I love maps and found your post interesting as I live near I-70 in Kansas. I’ve driven all but the extreme Eastern point you cover. The Western end is less exciting. It just merges into I-15 in the middle of nowhere. You hardly even notice. I-70 was the beginning of the interstate system and there is a marker in St Charles Missouri mentioning that. Oddly there is also a place in Kansas that claims it was started there and also has a sign stating so.
    Personally I find I-44 more interesting in as it follows a lot of route 66. In fact there are a few areas like in central Missouri where you can still drive the old 2 lane 66 and next to it is a newer divided 4 lane section and next to that the newer I-44 section.

    1. Brian Cohen says:

      ..then I most likely passed right by you on my trip from Atlanta to Las Vegas, DaninMCI.

      I stayed overnight at the DoubleTree hotel property in Lawrence. Had I known, I would have considered perhaps meeting you…

  4. Baltimore says:

    You forgot to mention that there is an interstate just west to all this fun stuff. So effectively it does end at I695 for all intents and purposes

    1. Brian Cohen says:

      I do not necessarily agree, Baltimore, because I used Interstate 695 to access Interstate 70 eastbound; and I had to drive approximately two miles to get to its eastern terminus.

  5. Ryan says:

    Even numbered interstates are E/W odds are N/S. Nothing to do with coasts. If the first number of a three digit is odd, it only connects to an interstate at one end, even leading digit in a three digit connects to an interstate at both ends. Very handy to know in cities.

    1. Brian Cohen says:

      Although you are indeed correct, Ryan, I was very careful to purposely clarify in the article that “Interstate highways of which the last of two digits ends in zero usually cross the United States from at least one coast” — although I probably should consider writing an article pertaining to general information about Interstate highways in the United States.

      With exceptions such as Interstate 30, Interstate highways which have a 0 as the last of two digits are typically major highways which cross the United States east and west; while Interstate highways which have a 5 as the last of two digits — including Interstate 5, of course — are typically major highways which cross the United States north and south. One notable exception is Interstate 45 in southeastern Texas.

      Now I am going to throw an interesting curve ball at you, Ryan: how do you explain the numbering of Interstate 238 in San Leandro in California?

  6. Jeannine (Sorge) Sohayda says:

    I have a question, and I’m sorry it doesn’t pertain to I-70 (or maybe it does, I have never been on it, to my knowledge). Maybe the question is somewhat related to maps. In any case…

    I have been traveling I-80 for about 20 years and, in Pennsylvania, they renumbered their exits quite some time ago to align with the road mileage — probably more than 20 years ago. They still have road signs that say “Old Exit 50”, but I doubt anyone is using a map that still references these old exit numbers. Is there some kind of law–state or federal–that requires interstates to keep the Old Exit Number reminder signs up there for a certain period of time? I feel like it’s time for those to come down, at least in Pennsylvania. Thanks!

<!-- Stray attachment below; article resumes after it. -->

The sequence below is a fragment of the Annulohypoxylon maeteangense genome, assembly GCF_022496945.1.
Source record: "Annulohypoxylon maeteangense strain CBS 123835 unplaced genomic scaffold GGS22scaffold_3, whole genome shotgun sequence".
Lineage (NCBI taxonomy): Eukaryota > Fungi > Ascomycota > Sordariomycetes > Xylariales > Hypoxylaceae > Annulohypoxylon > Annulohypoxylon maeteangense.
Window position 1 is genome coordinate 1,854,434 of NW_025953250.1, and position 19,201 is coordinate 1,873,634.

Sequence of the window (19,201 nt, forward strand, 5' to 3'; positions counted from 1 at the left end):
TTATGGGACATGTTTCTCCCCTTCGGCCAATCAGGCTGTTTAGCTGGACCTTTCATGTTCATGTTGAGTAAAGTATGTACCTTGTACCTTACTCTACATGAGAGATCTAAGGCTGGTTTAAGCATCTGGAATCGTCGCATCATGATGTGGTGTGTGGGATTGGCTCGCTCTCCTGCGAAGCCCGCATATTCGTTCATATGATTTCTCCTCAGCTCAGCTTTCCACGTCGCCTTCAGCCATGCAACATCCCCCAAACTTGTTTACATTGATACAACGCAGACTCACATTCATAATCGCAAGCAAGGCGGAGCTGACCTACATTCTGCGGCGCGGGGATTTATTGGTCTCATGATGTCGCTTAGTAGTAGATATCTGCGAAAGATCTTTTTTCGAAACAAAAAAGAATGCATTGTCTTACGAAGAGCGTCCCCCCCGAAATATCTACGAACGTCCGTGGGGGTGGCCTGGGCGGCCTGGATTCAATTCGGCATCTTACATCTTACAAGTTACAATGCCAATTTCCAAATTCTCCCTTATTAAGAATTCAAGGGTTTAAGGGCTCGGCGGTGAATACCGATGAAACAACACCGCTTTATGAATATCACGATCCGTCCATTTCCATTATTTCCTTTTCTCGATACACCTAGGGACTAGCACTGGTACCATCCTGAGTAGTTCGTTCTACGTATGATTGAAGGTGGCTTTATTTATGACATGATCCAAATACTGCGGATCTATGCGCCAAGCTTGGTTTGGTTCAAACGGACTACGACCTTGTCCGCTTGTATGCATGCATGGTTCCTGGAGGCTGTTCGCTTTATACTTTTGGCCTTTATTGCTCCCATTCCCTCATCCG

1. Brian Cohen says:

      That is an excellent question to which I currently do not know the answer, Jeannine (Sorge) Sohayda; but I am attempting to find out — especially as I am curious to the answer myself, as I have driven on Interstate 80 more times than I care to remember.

      In fact, I used to work at a company on Highway 46 in Fairfield.

      During my initial research, I found this document from the United States Department of Labor; and the diagram in the ninth section called Roads Opened and Closed with Detour must have been created by someone in New Jersey — specifically, Paramus:

      https://www.osha.gov/doc/highway_workzones/mutcd/figures.html

      I may have to contact the department of transportation in Pennsylvania to get the answer to your question — please never apologize for being off topic…

      …but as I was in New Jersey recently, you might be interested in some of the future articles I plan on writing. They include “button copy” signs in Montville; a video of one of the most ridiculous “jughandles” on which I have ever driven on New Jersey State Highway 23 in Riverdale so that I could fill up the car with gasoline prior to entering New York State; and my second visit to George Washington’s Headquarters in Morristown…

  7. Jeannine (Sorge) Sohayda says:

    Looking forward to your future posts, esp. those about NJ, and even more about your fun experience on a jughandle in Riverdale. Pretty sure I’ve done every jughandle in Riverdale, since I live close by.

    My personal favorite jughandle (might be Butler, not Riverdale) had the words “My mom is so proud” spray painted on the guard rail. The words were “removed” but you can still see them through the paint if you look hard enough. Makes me smile every time

  8. kitt katt says:

    You are wonderfully and amazingly diverse in your interests! Always a joyful surprise to read your columns!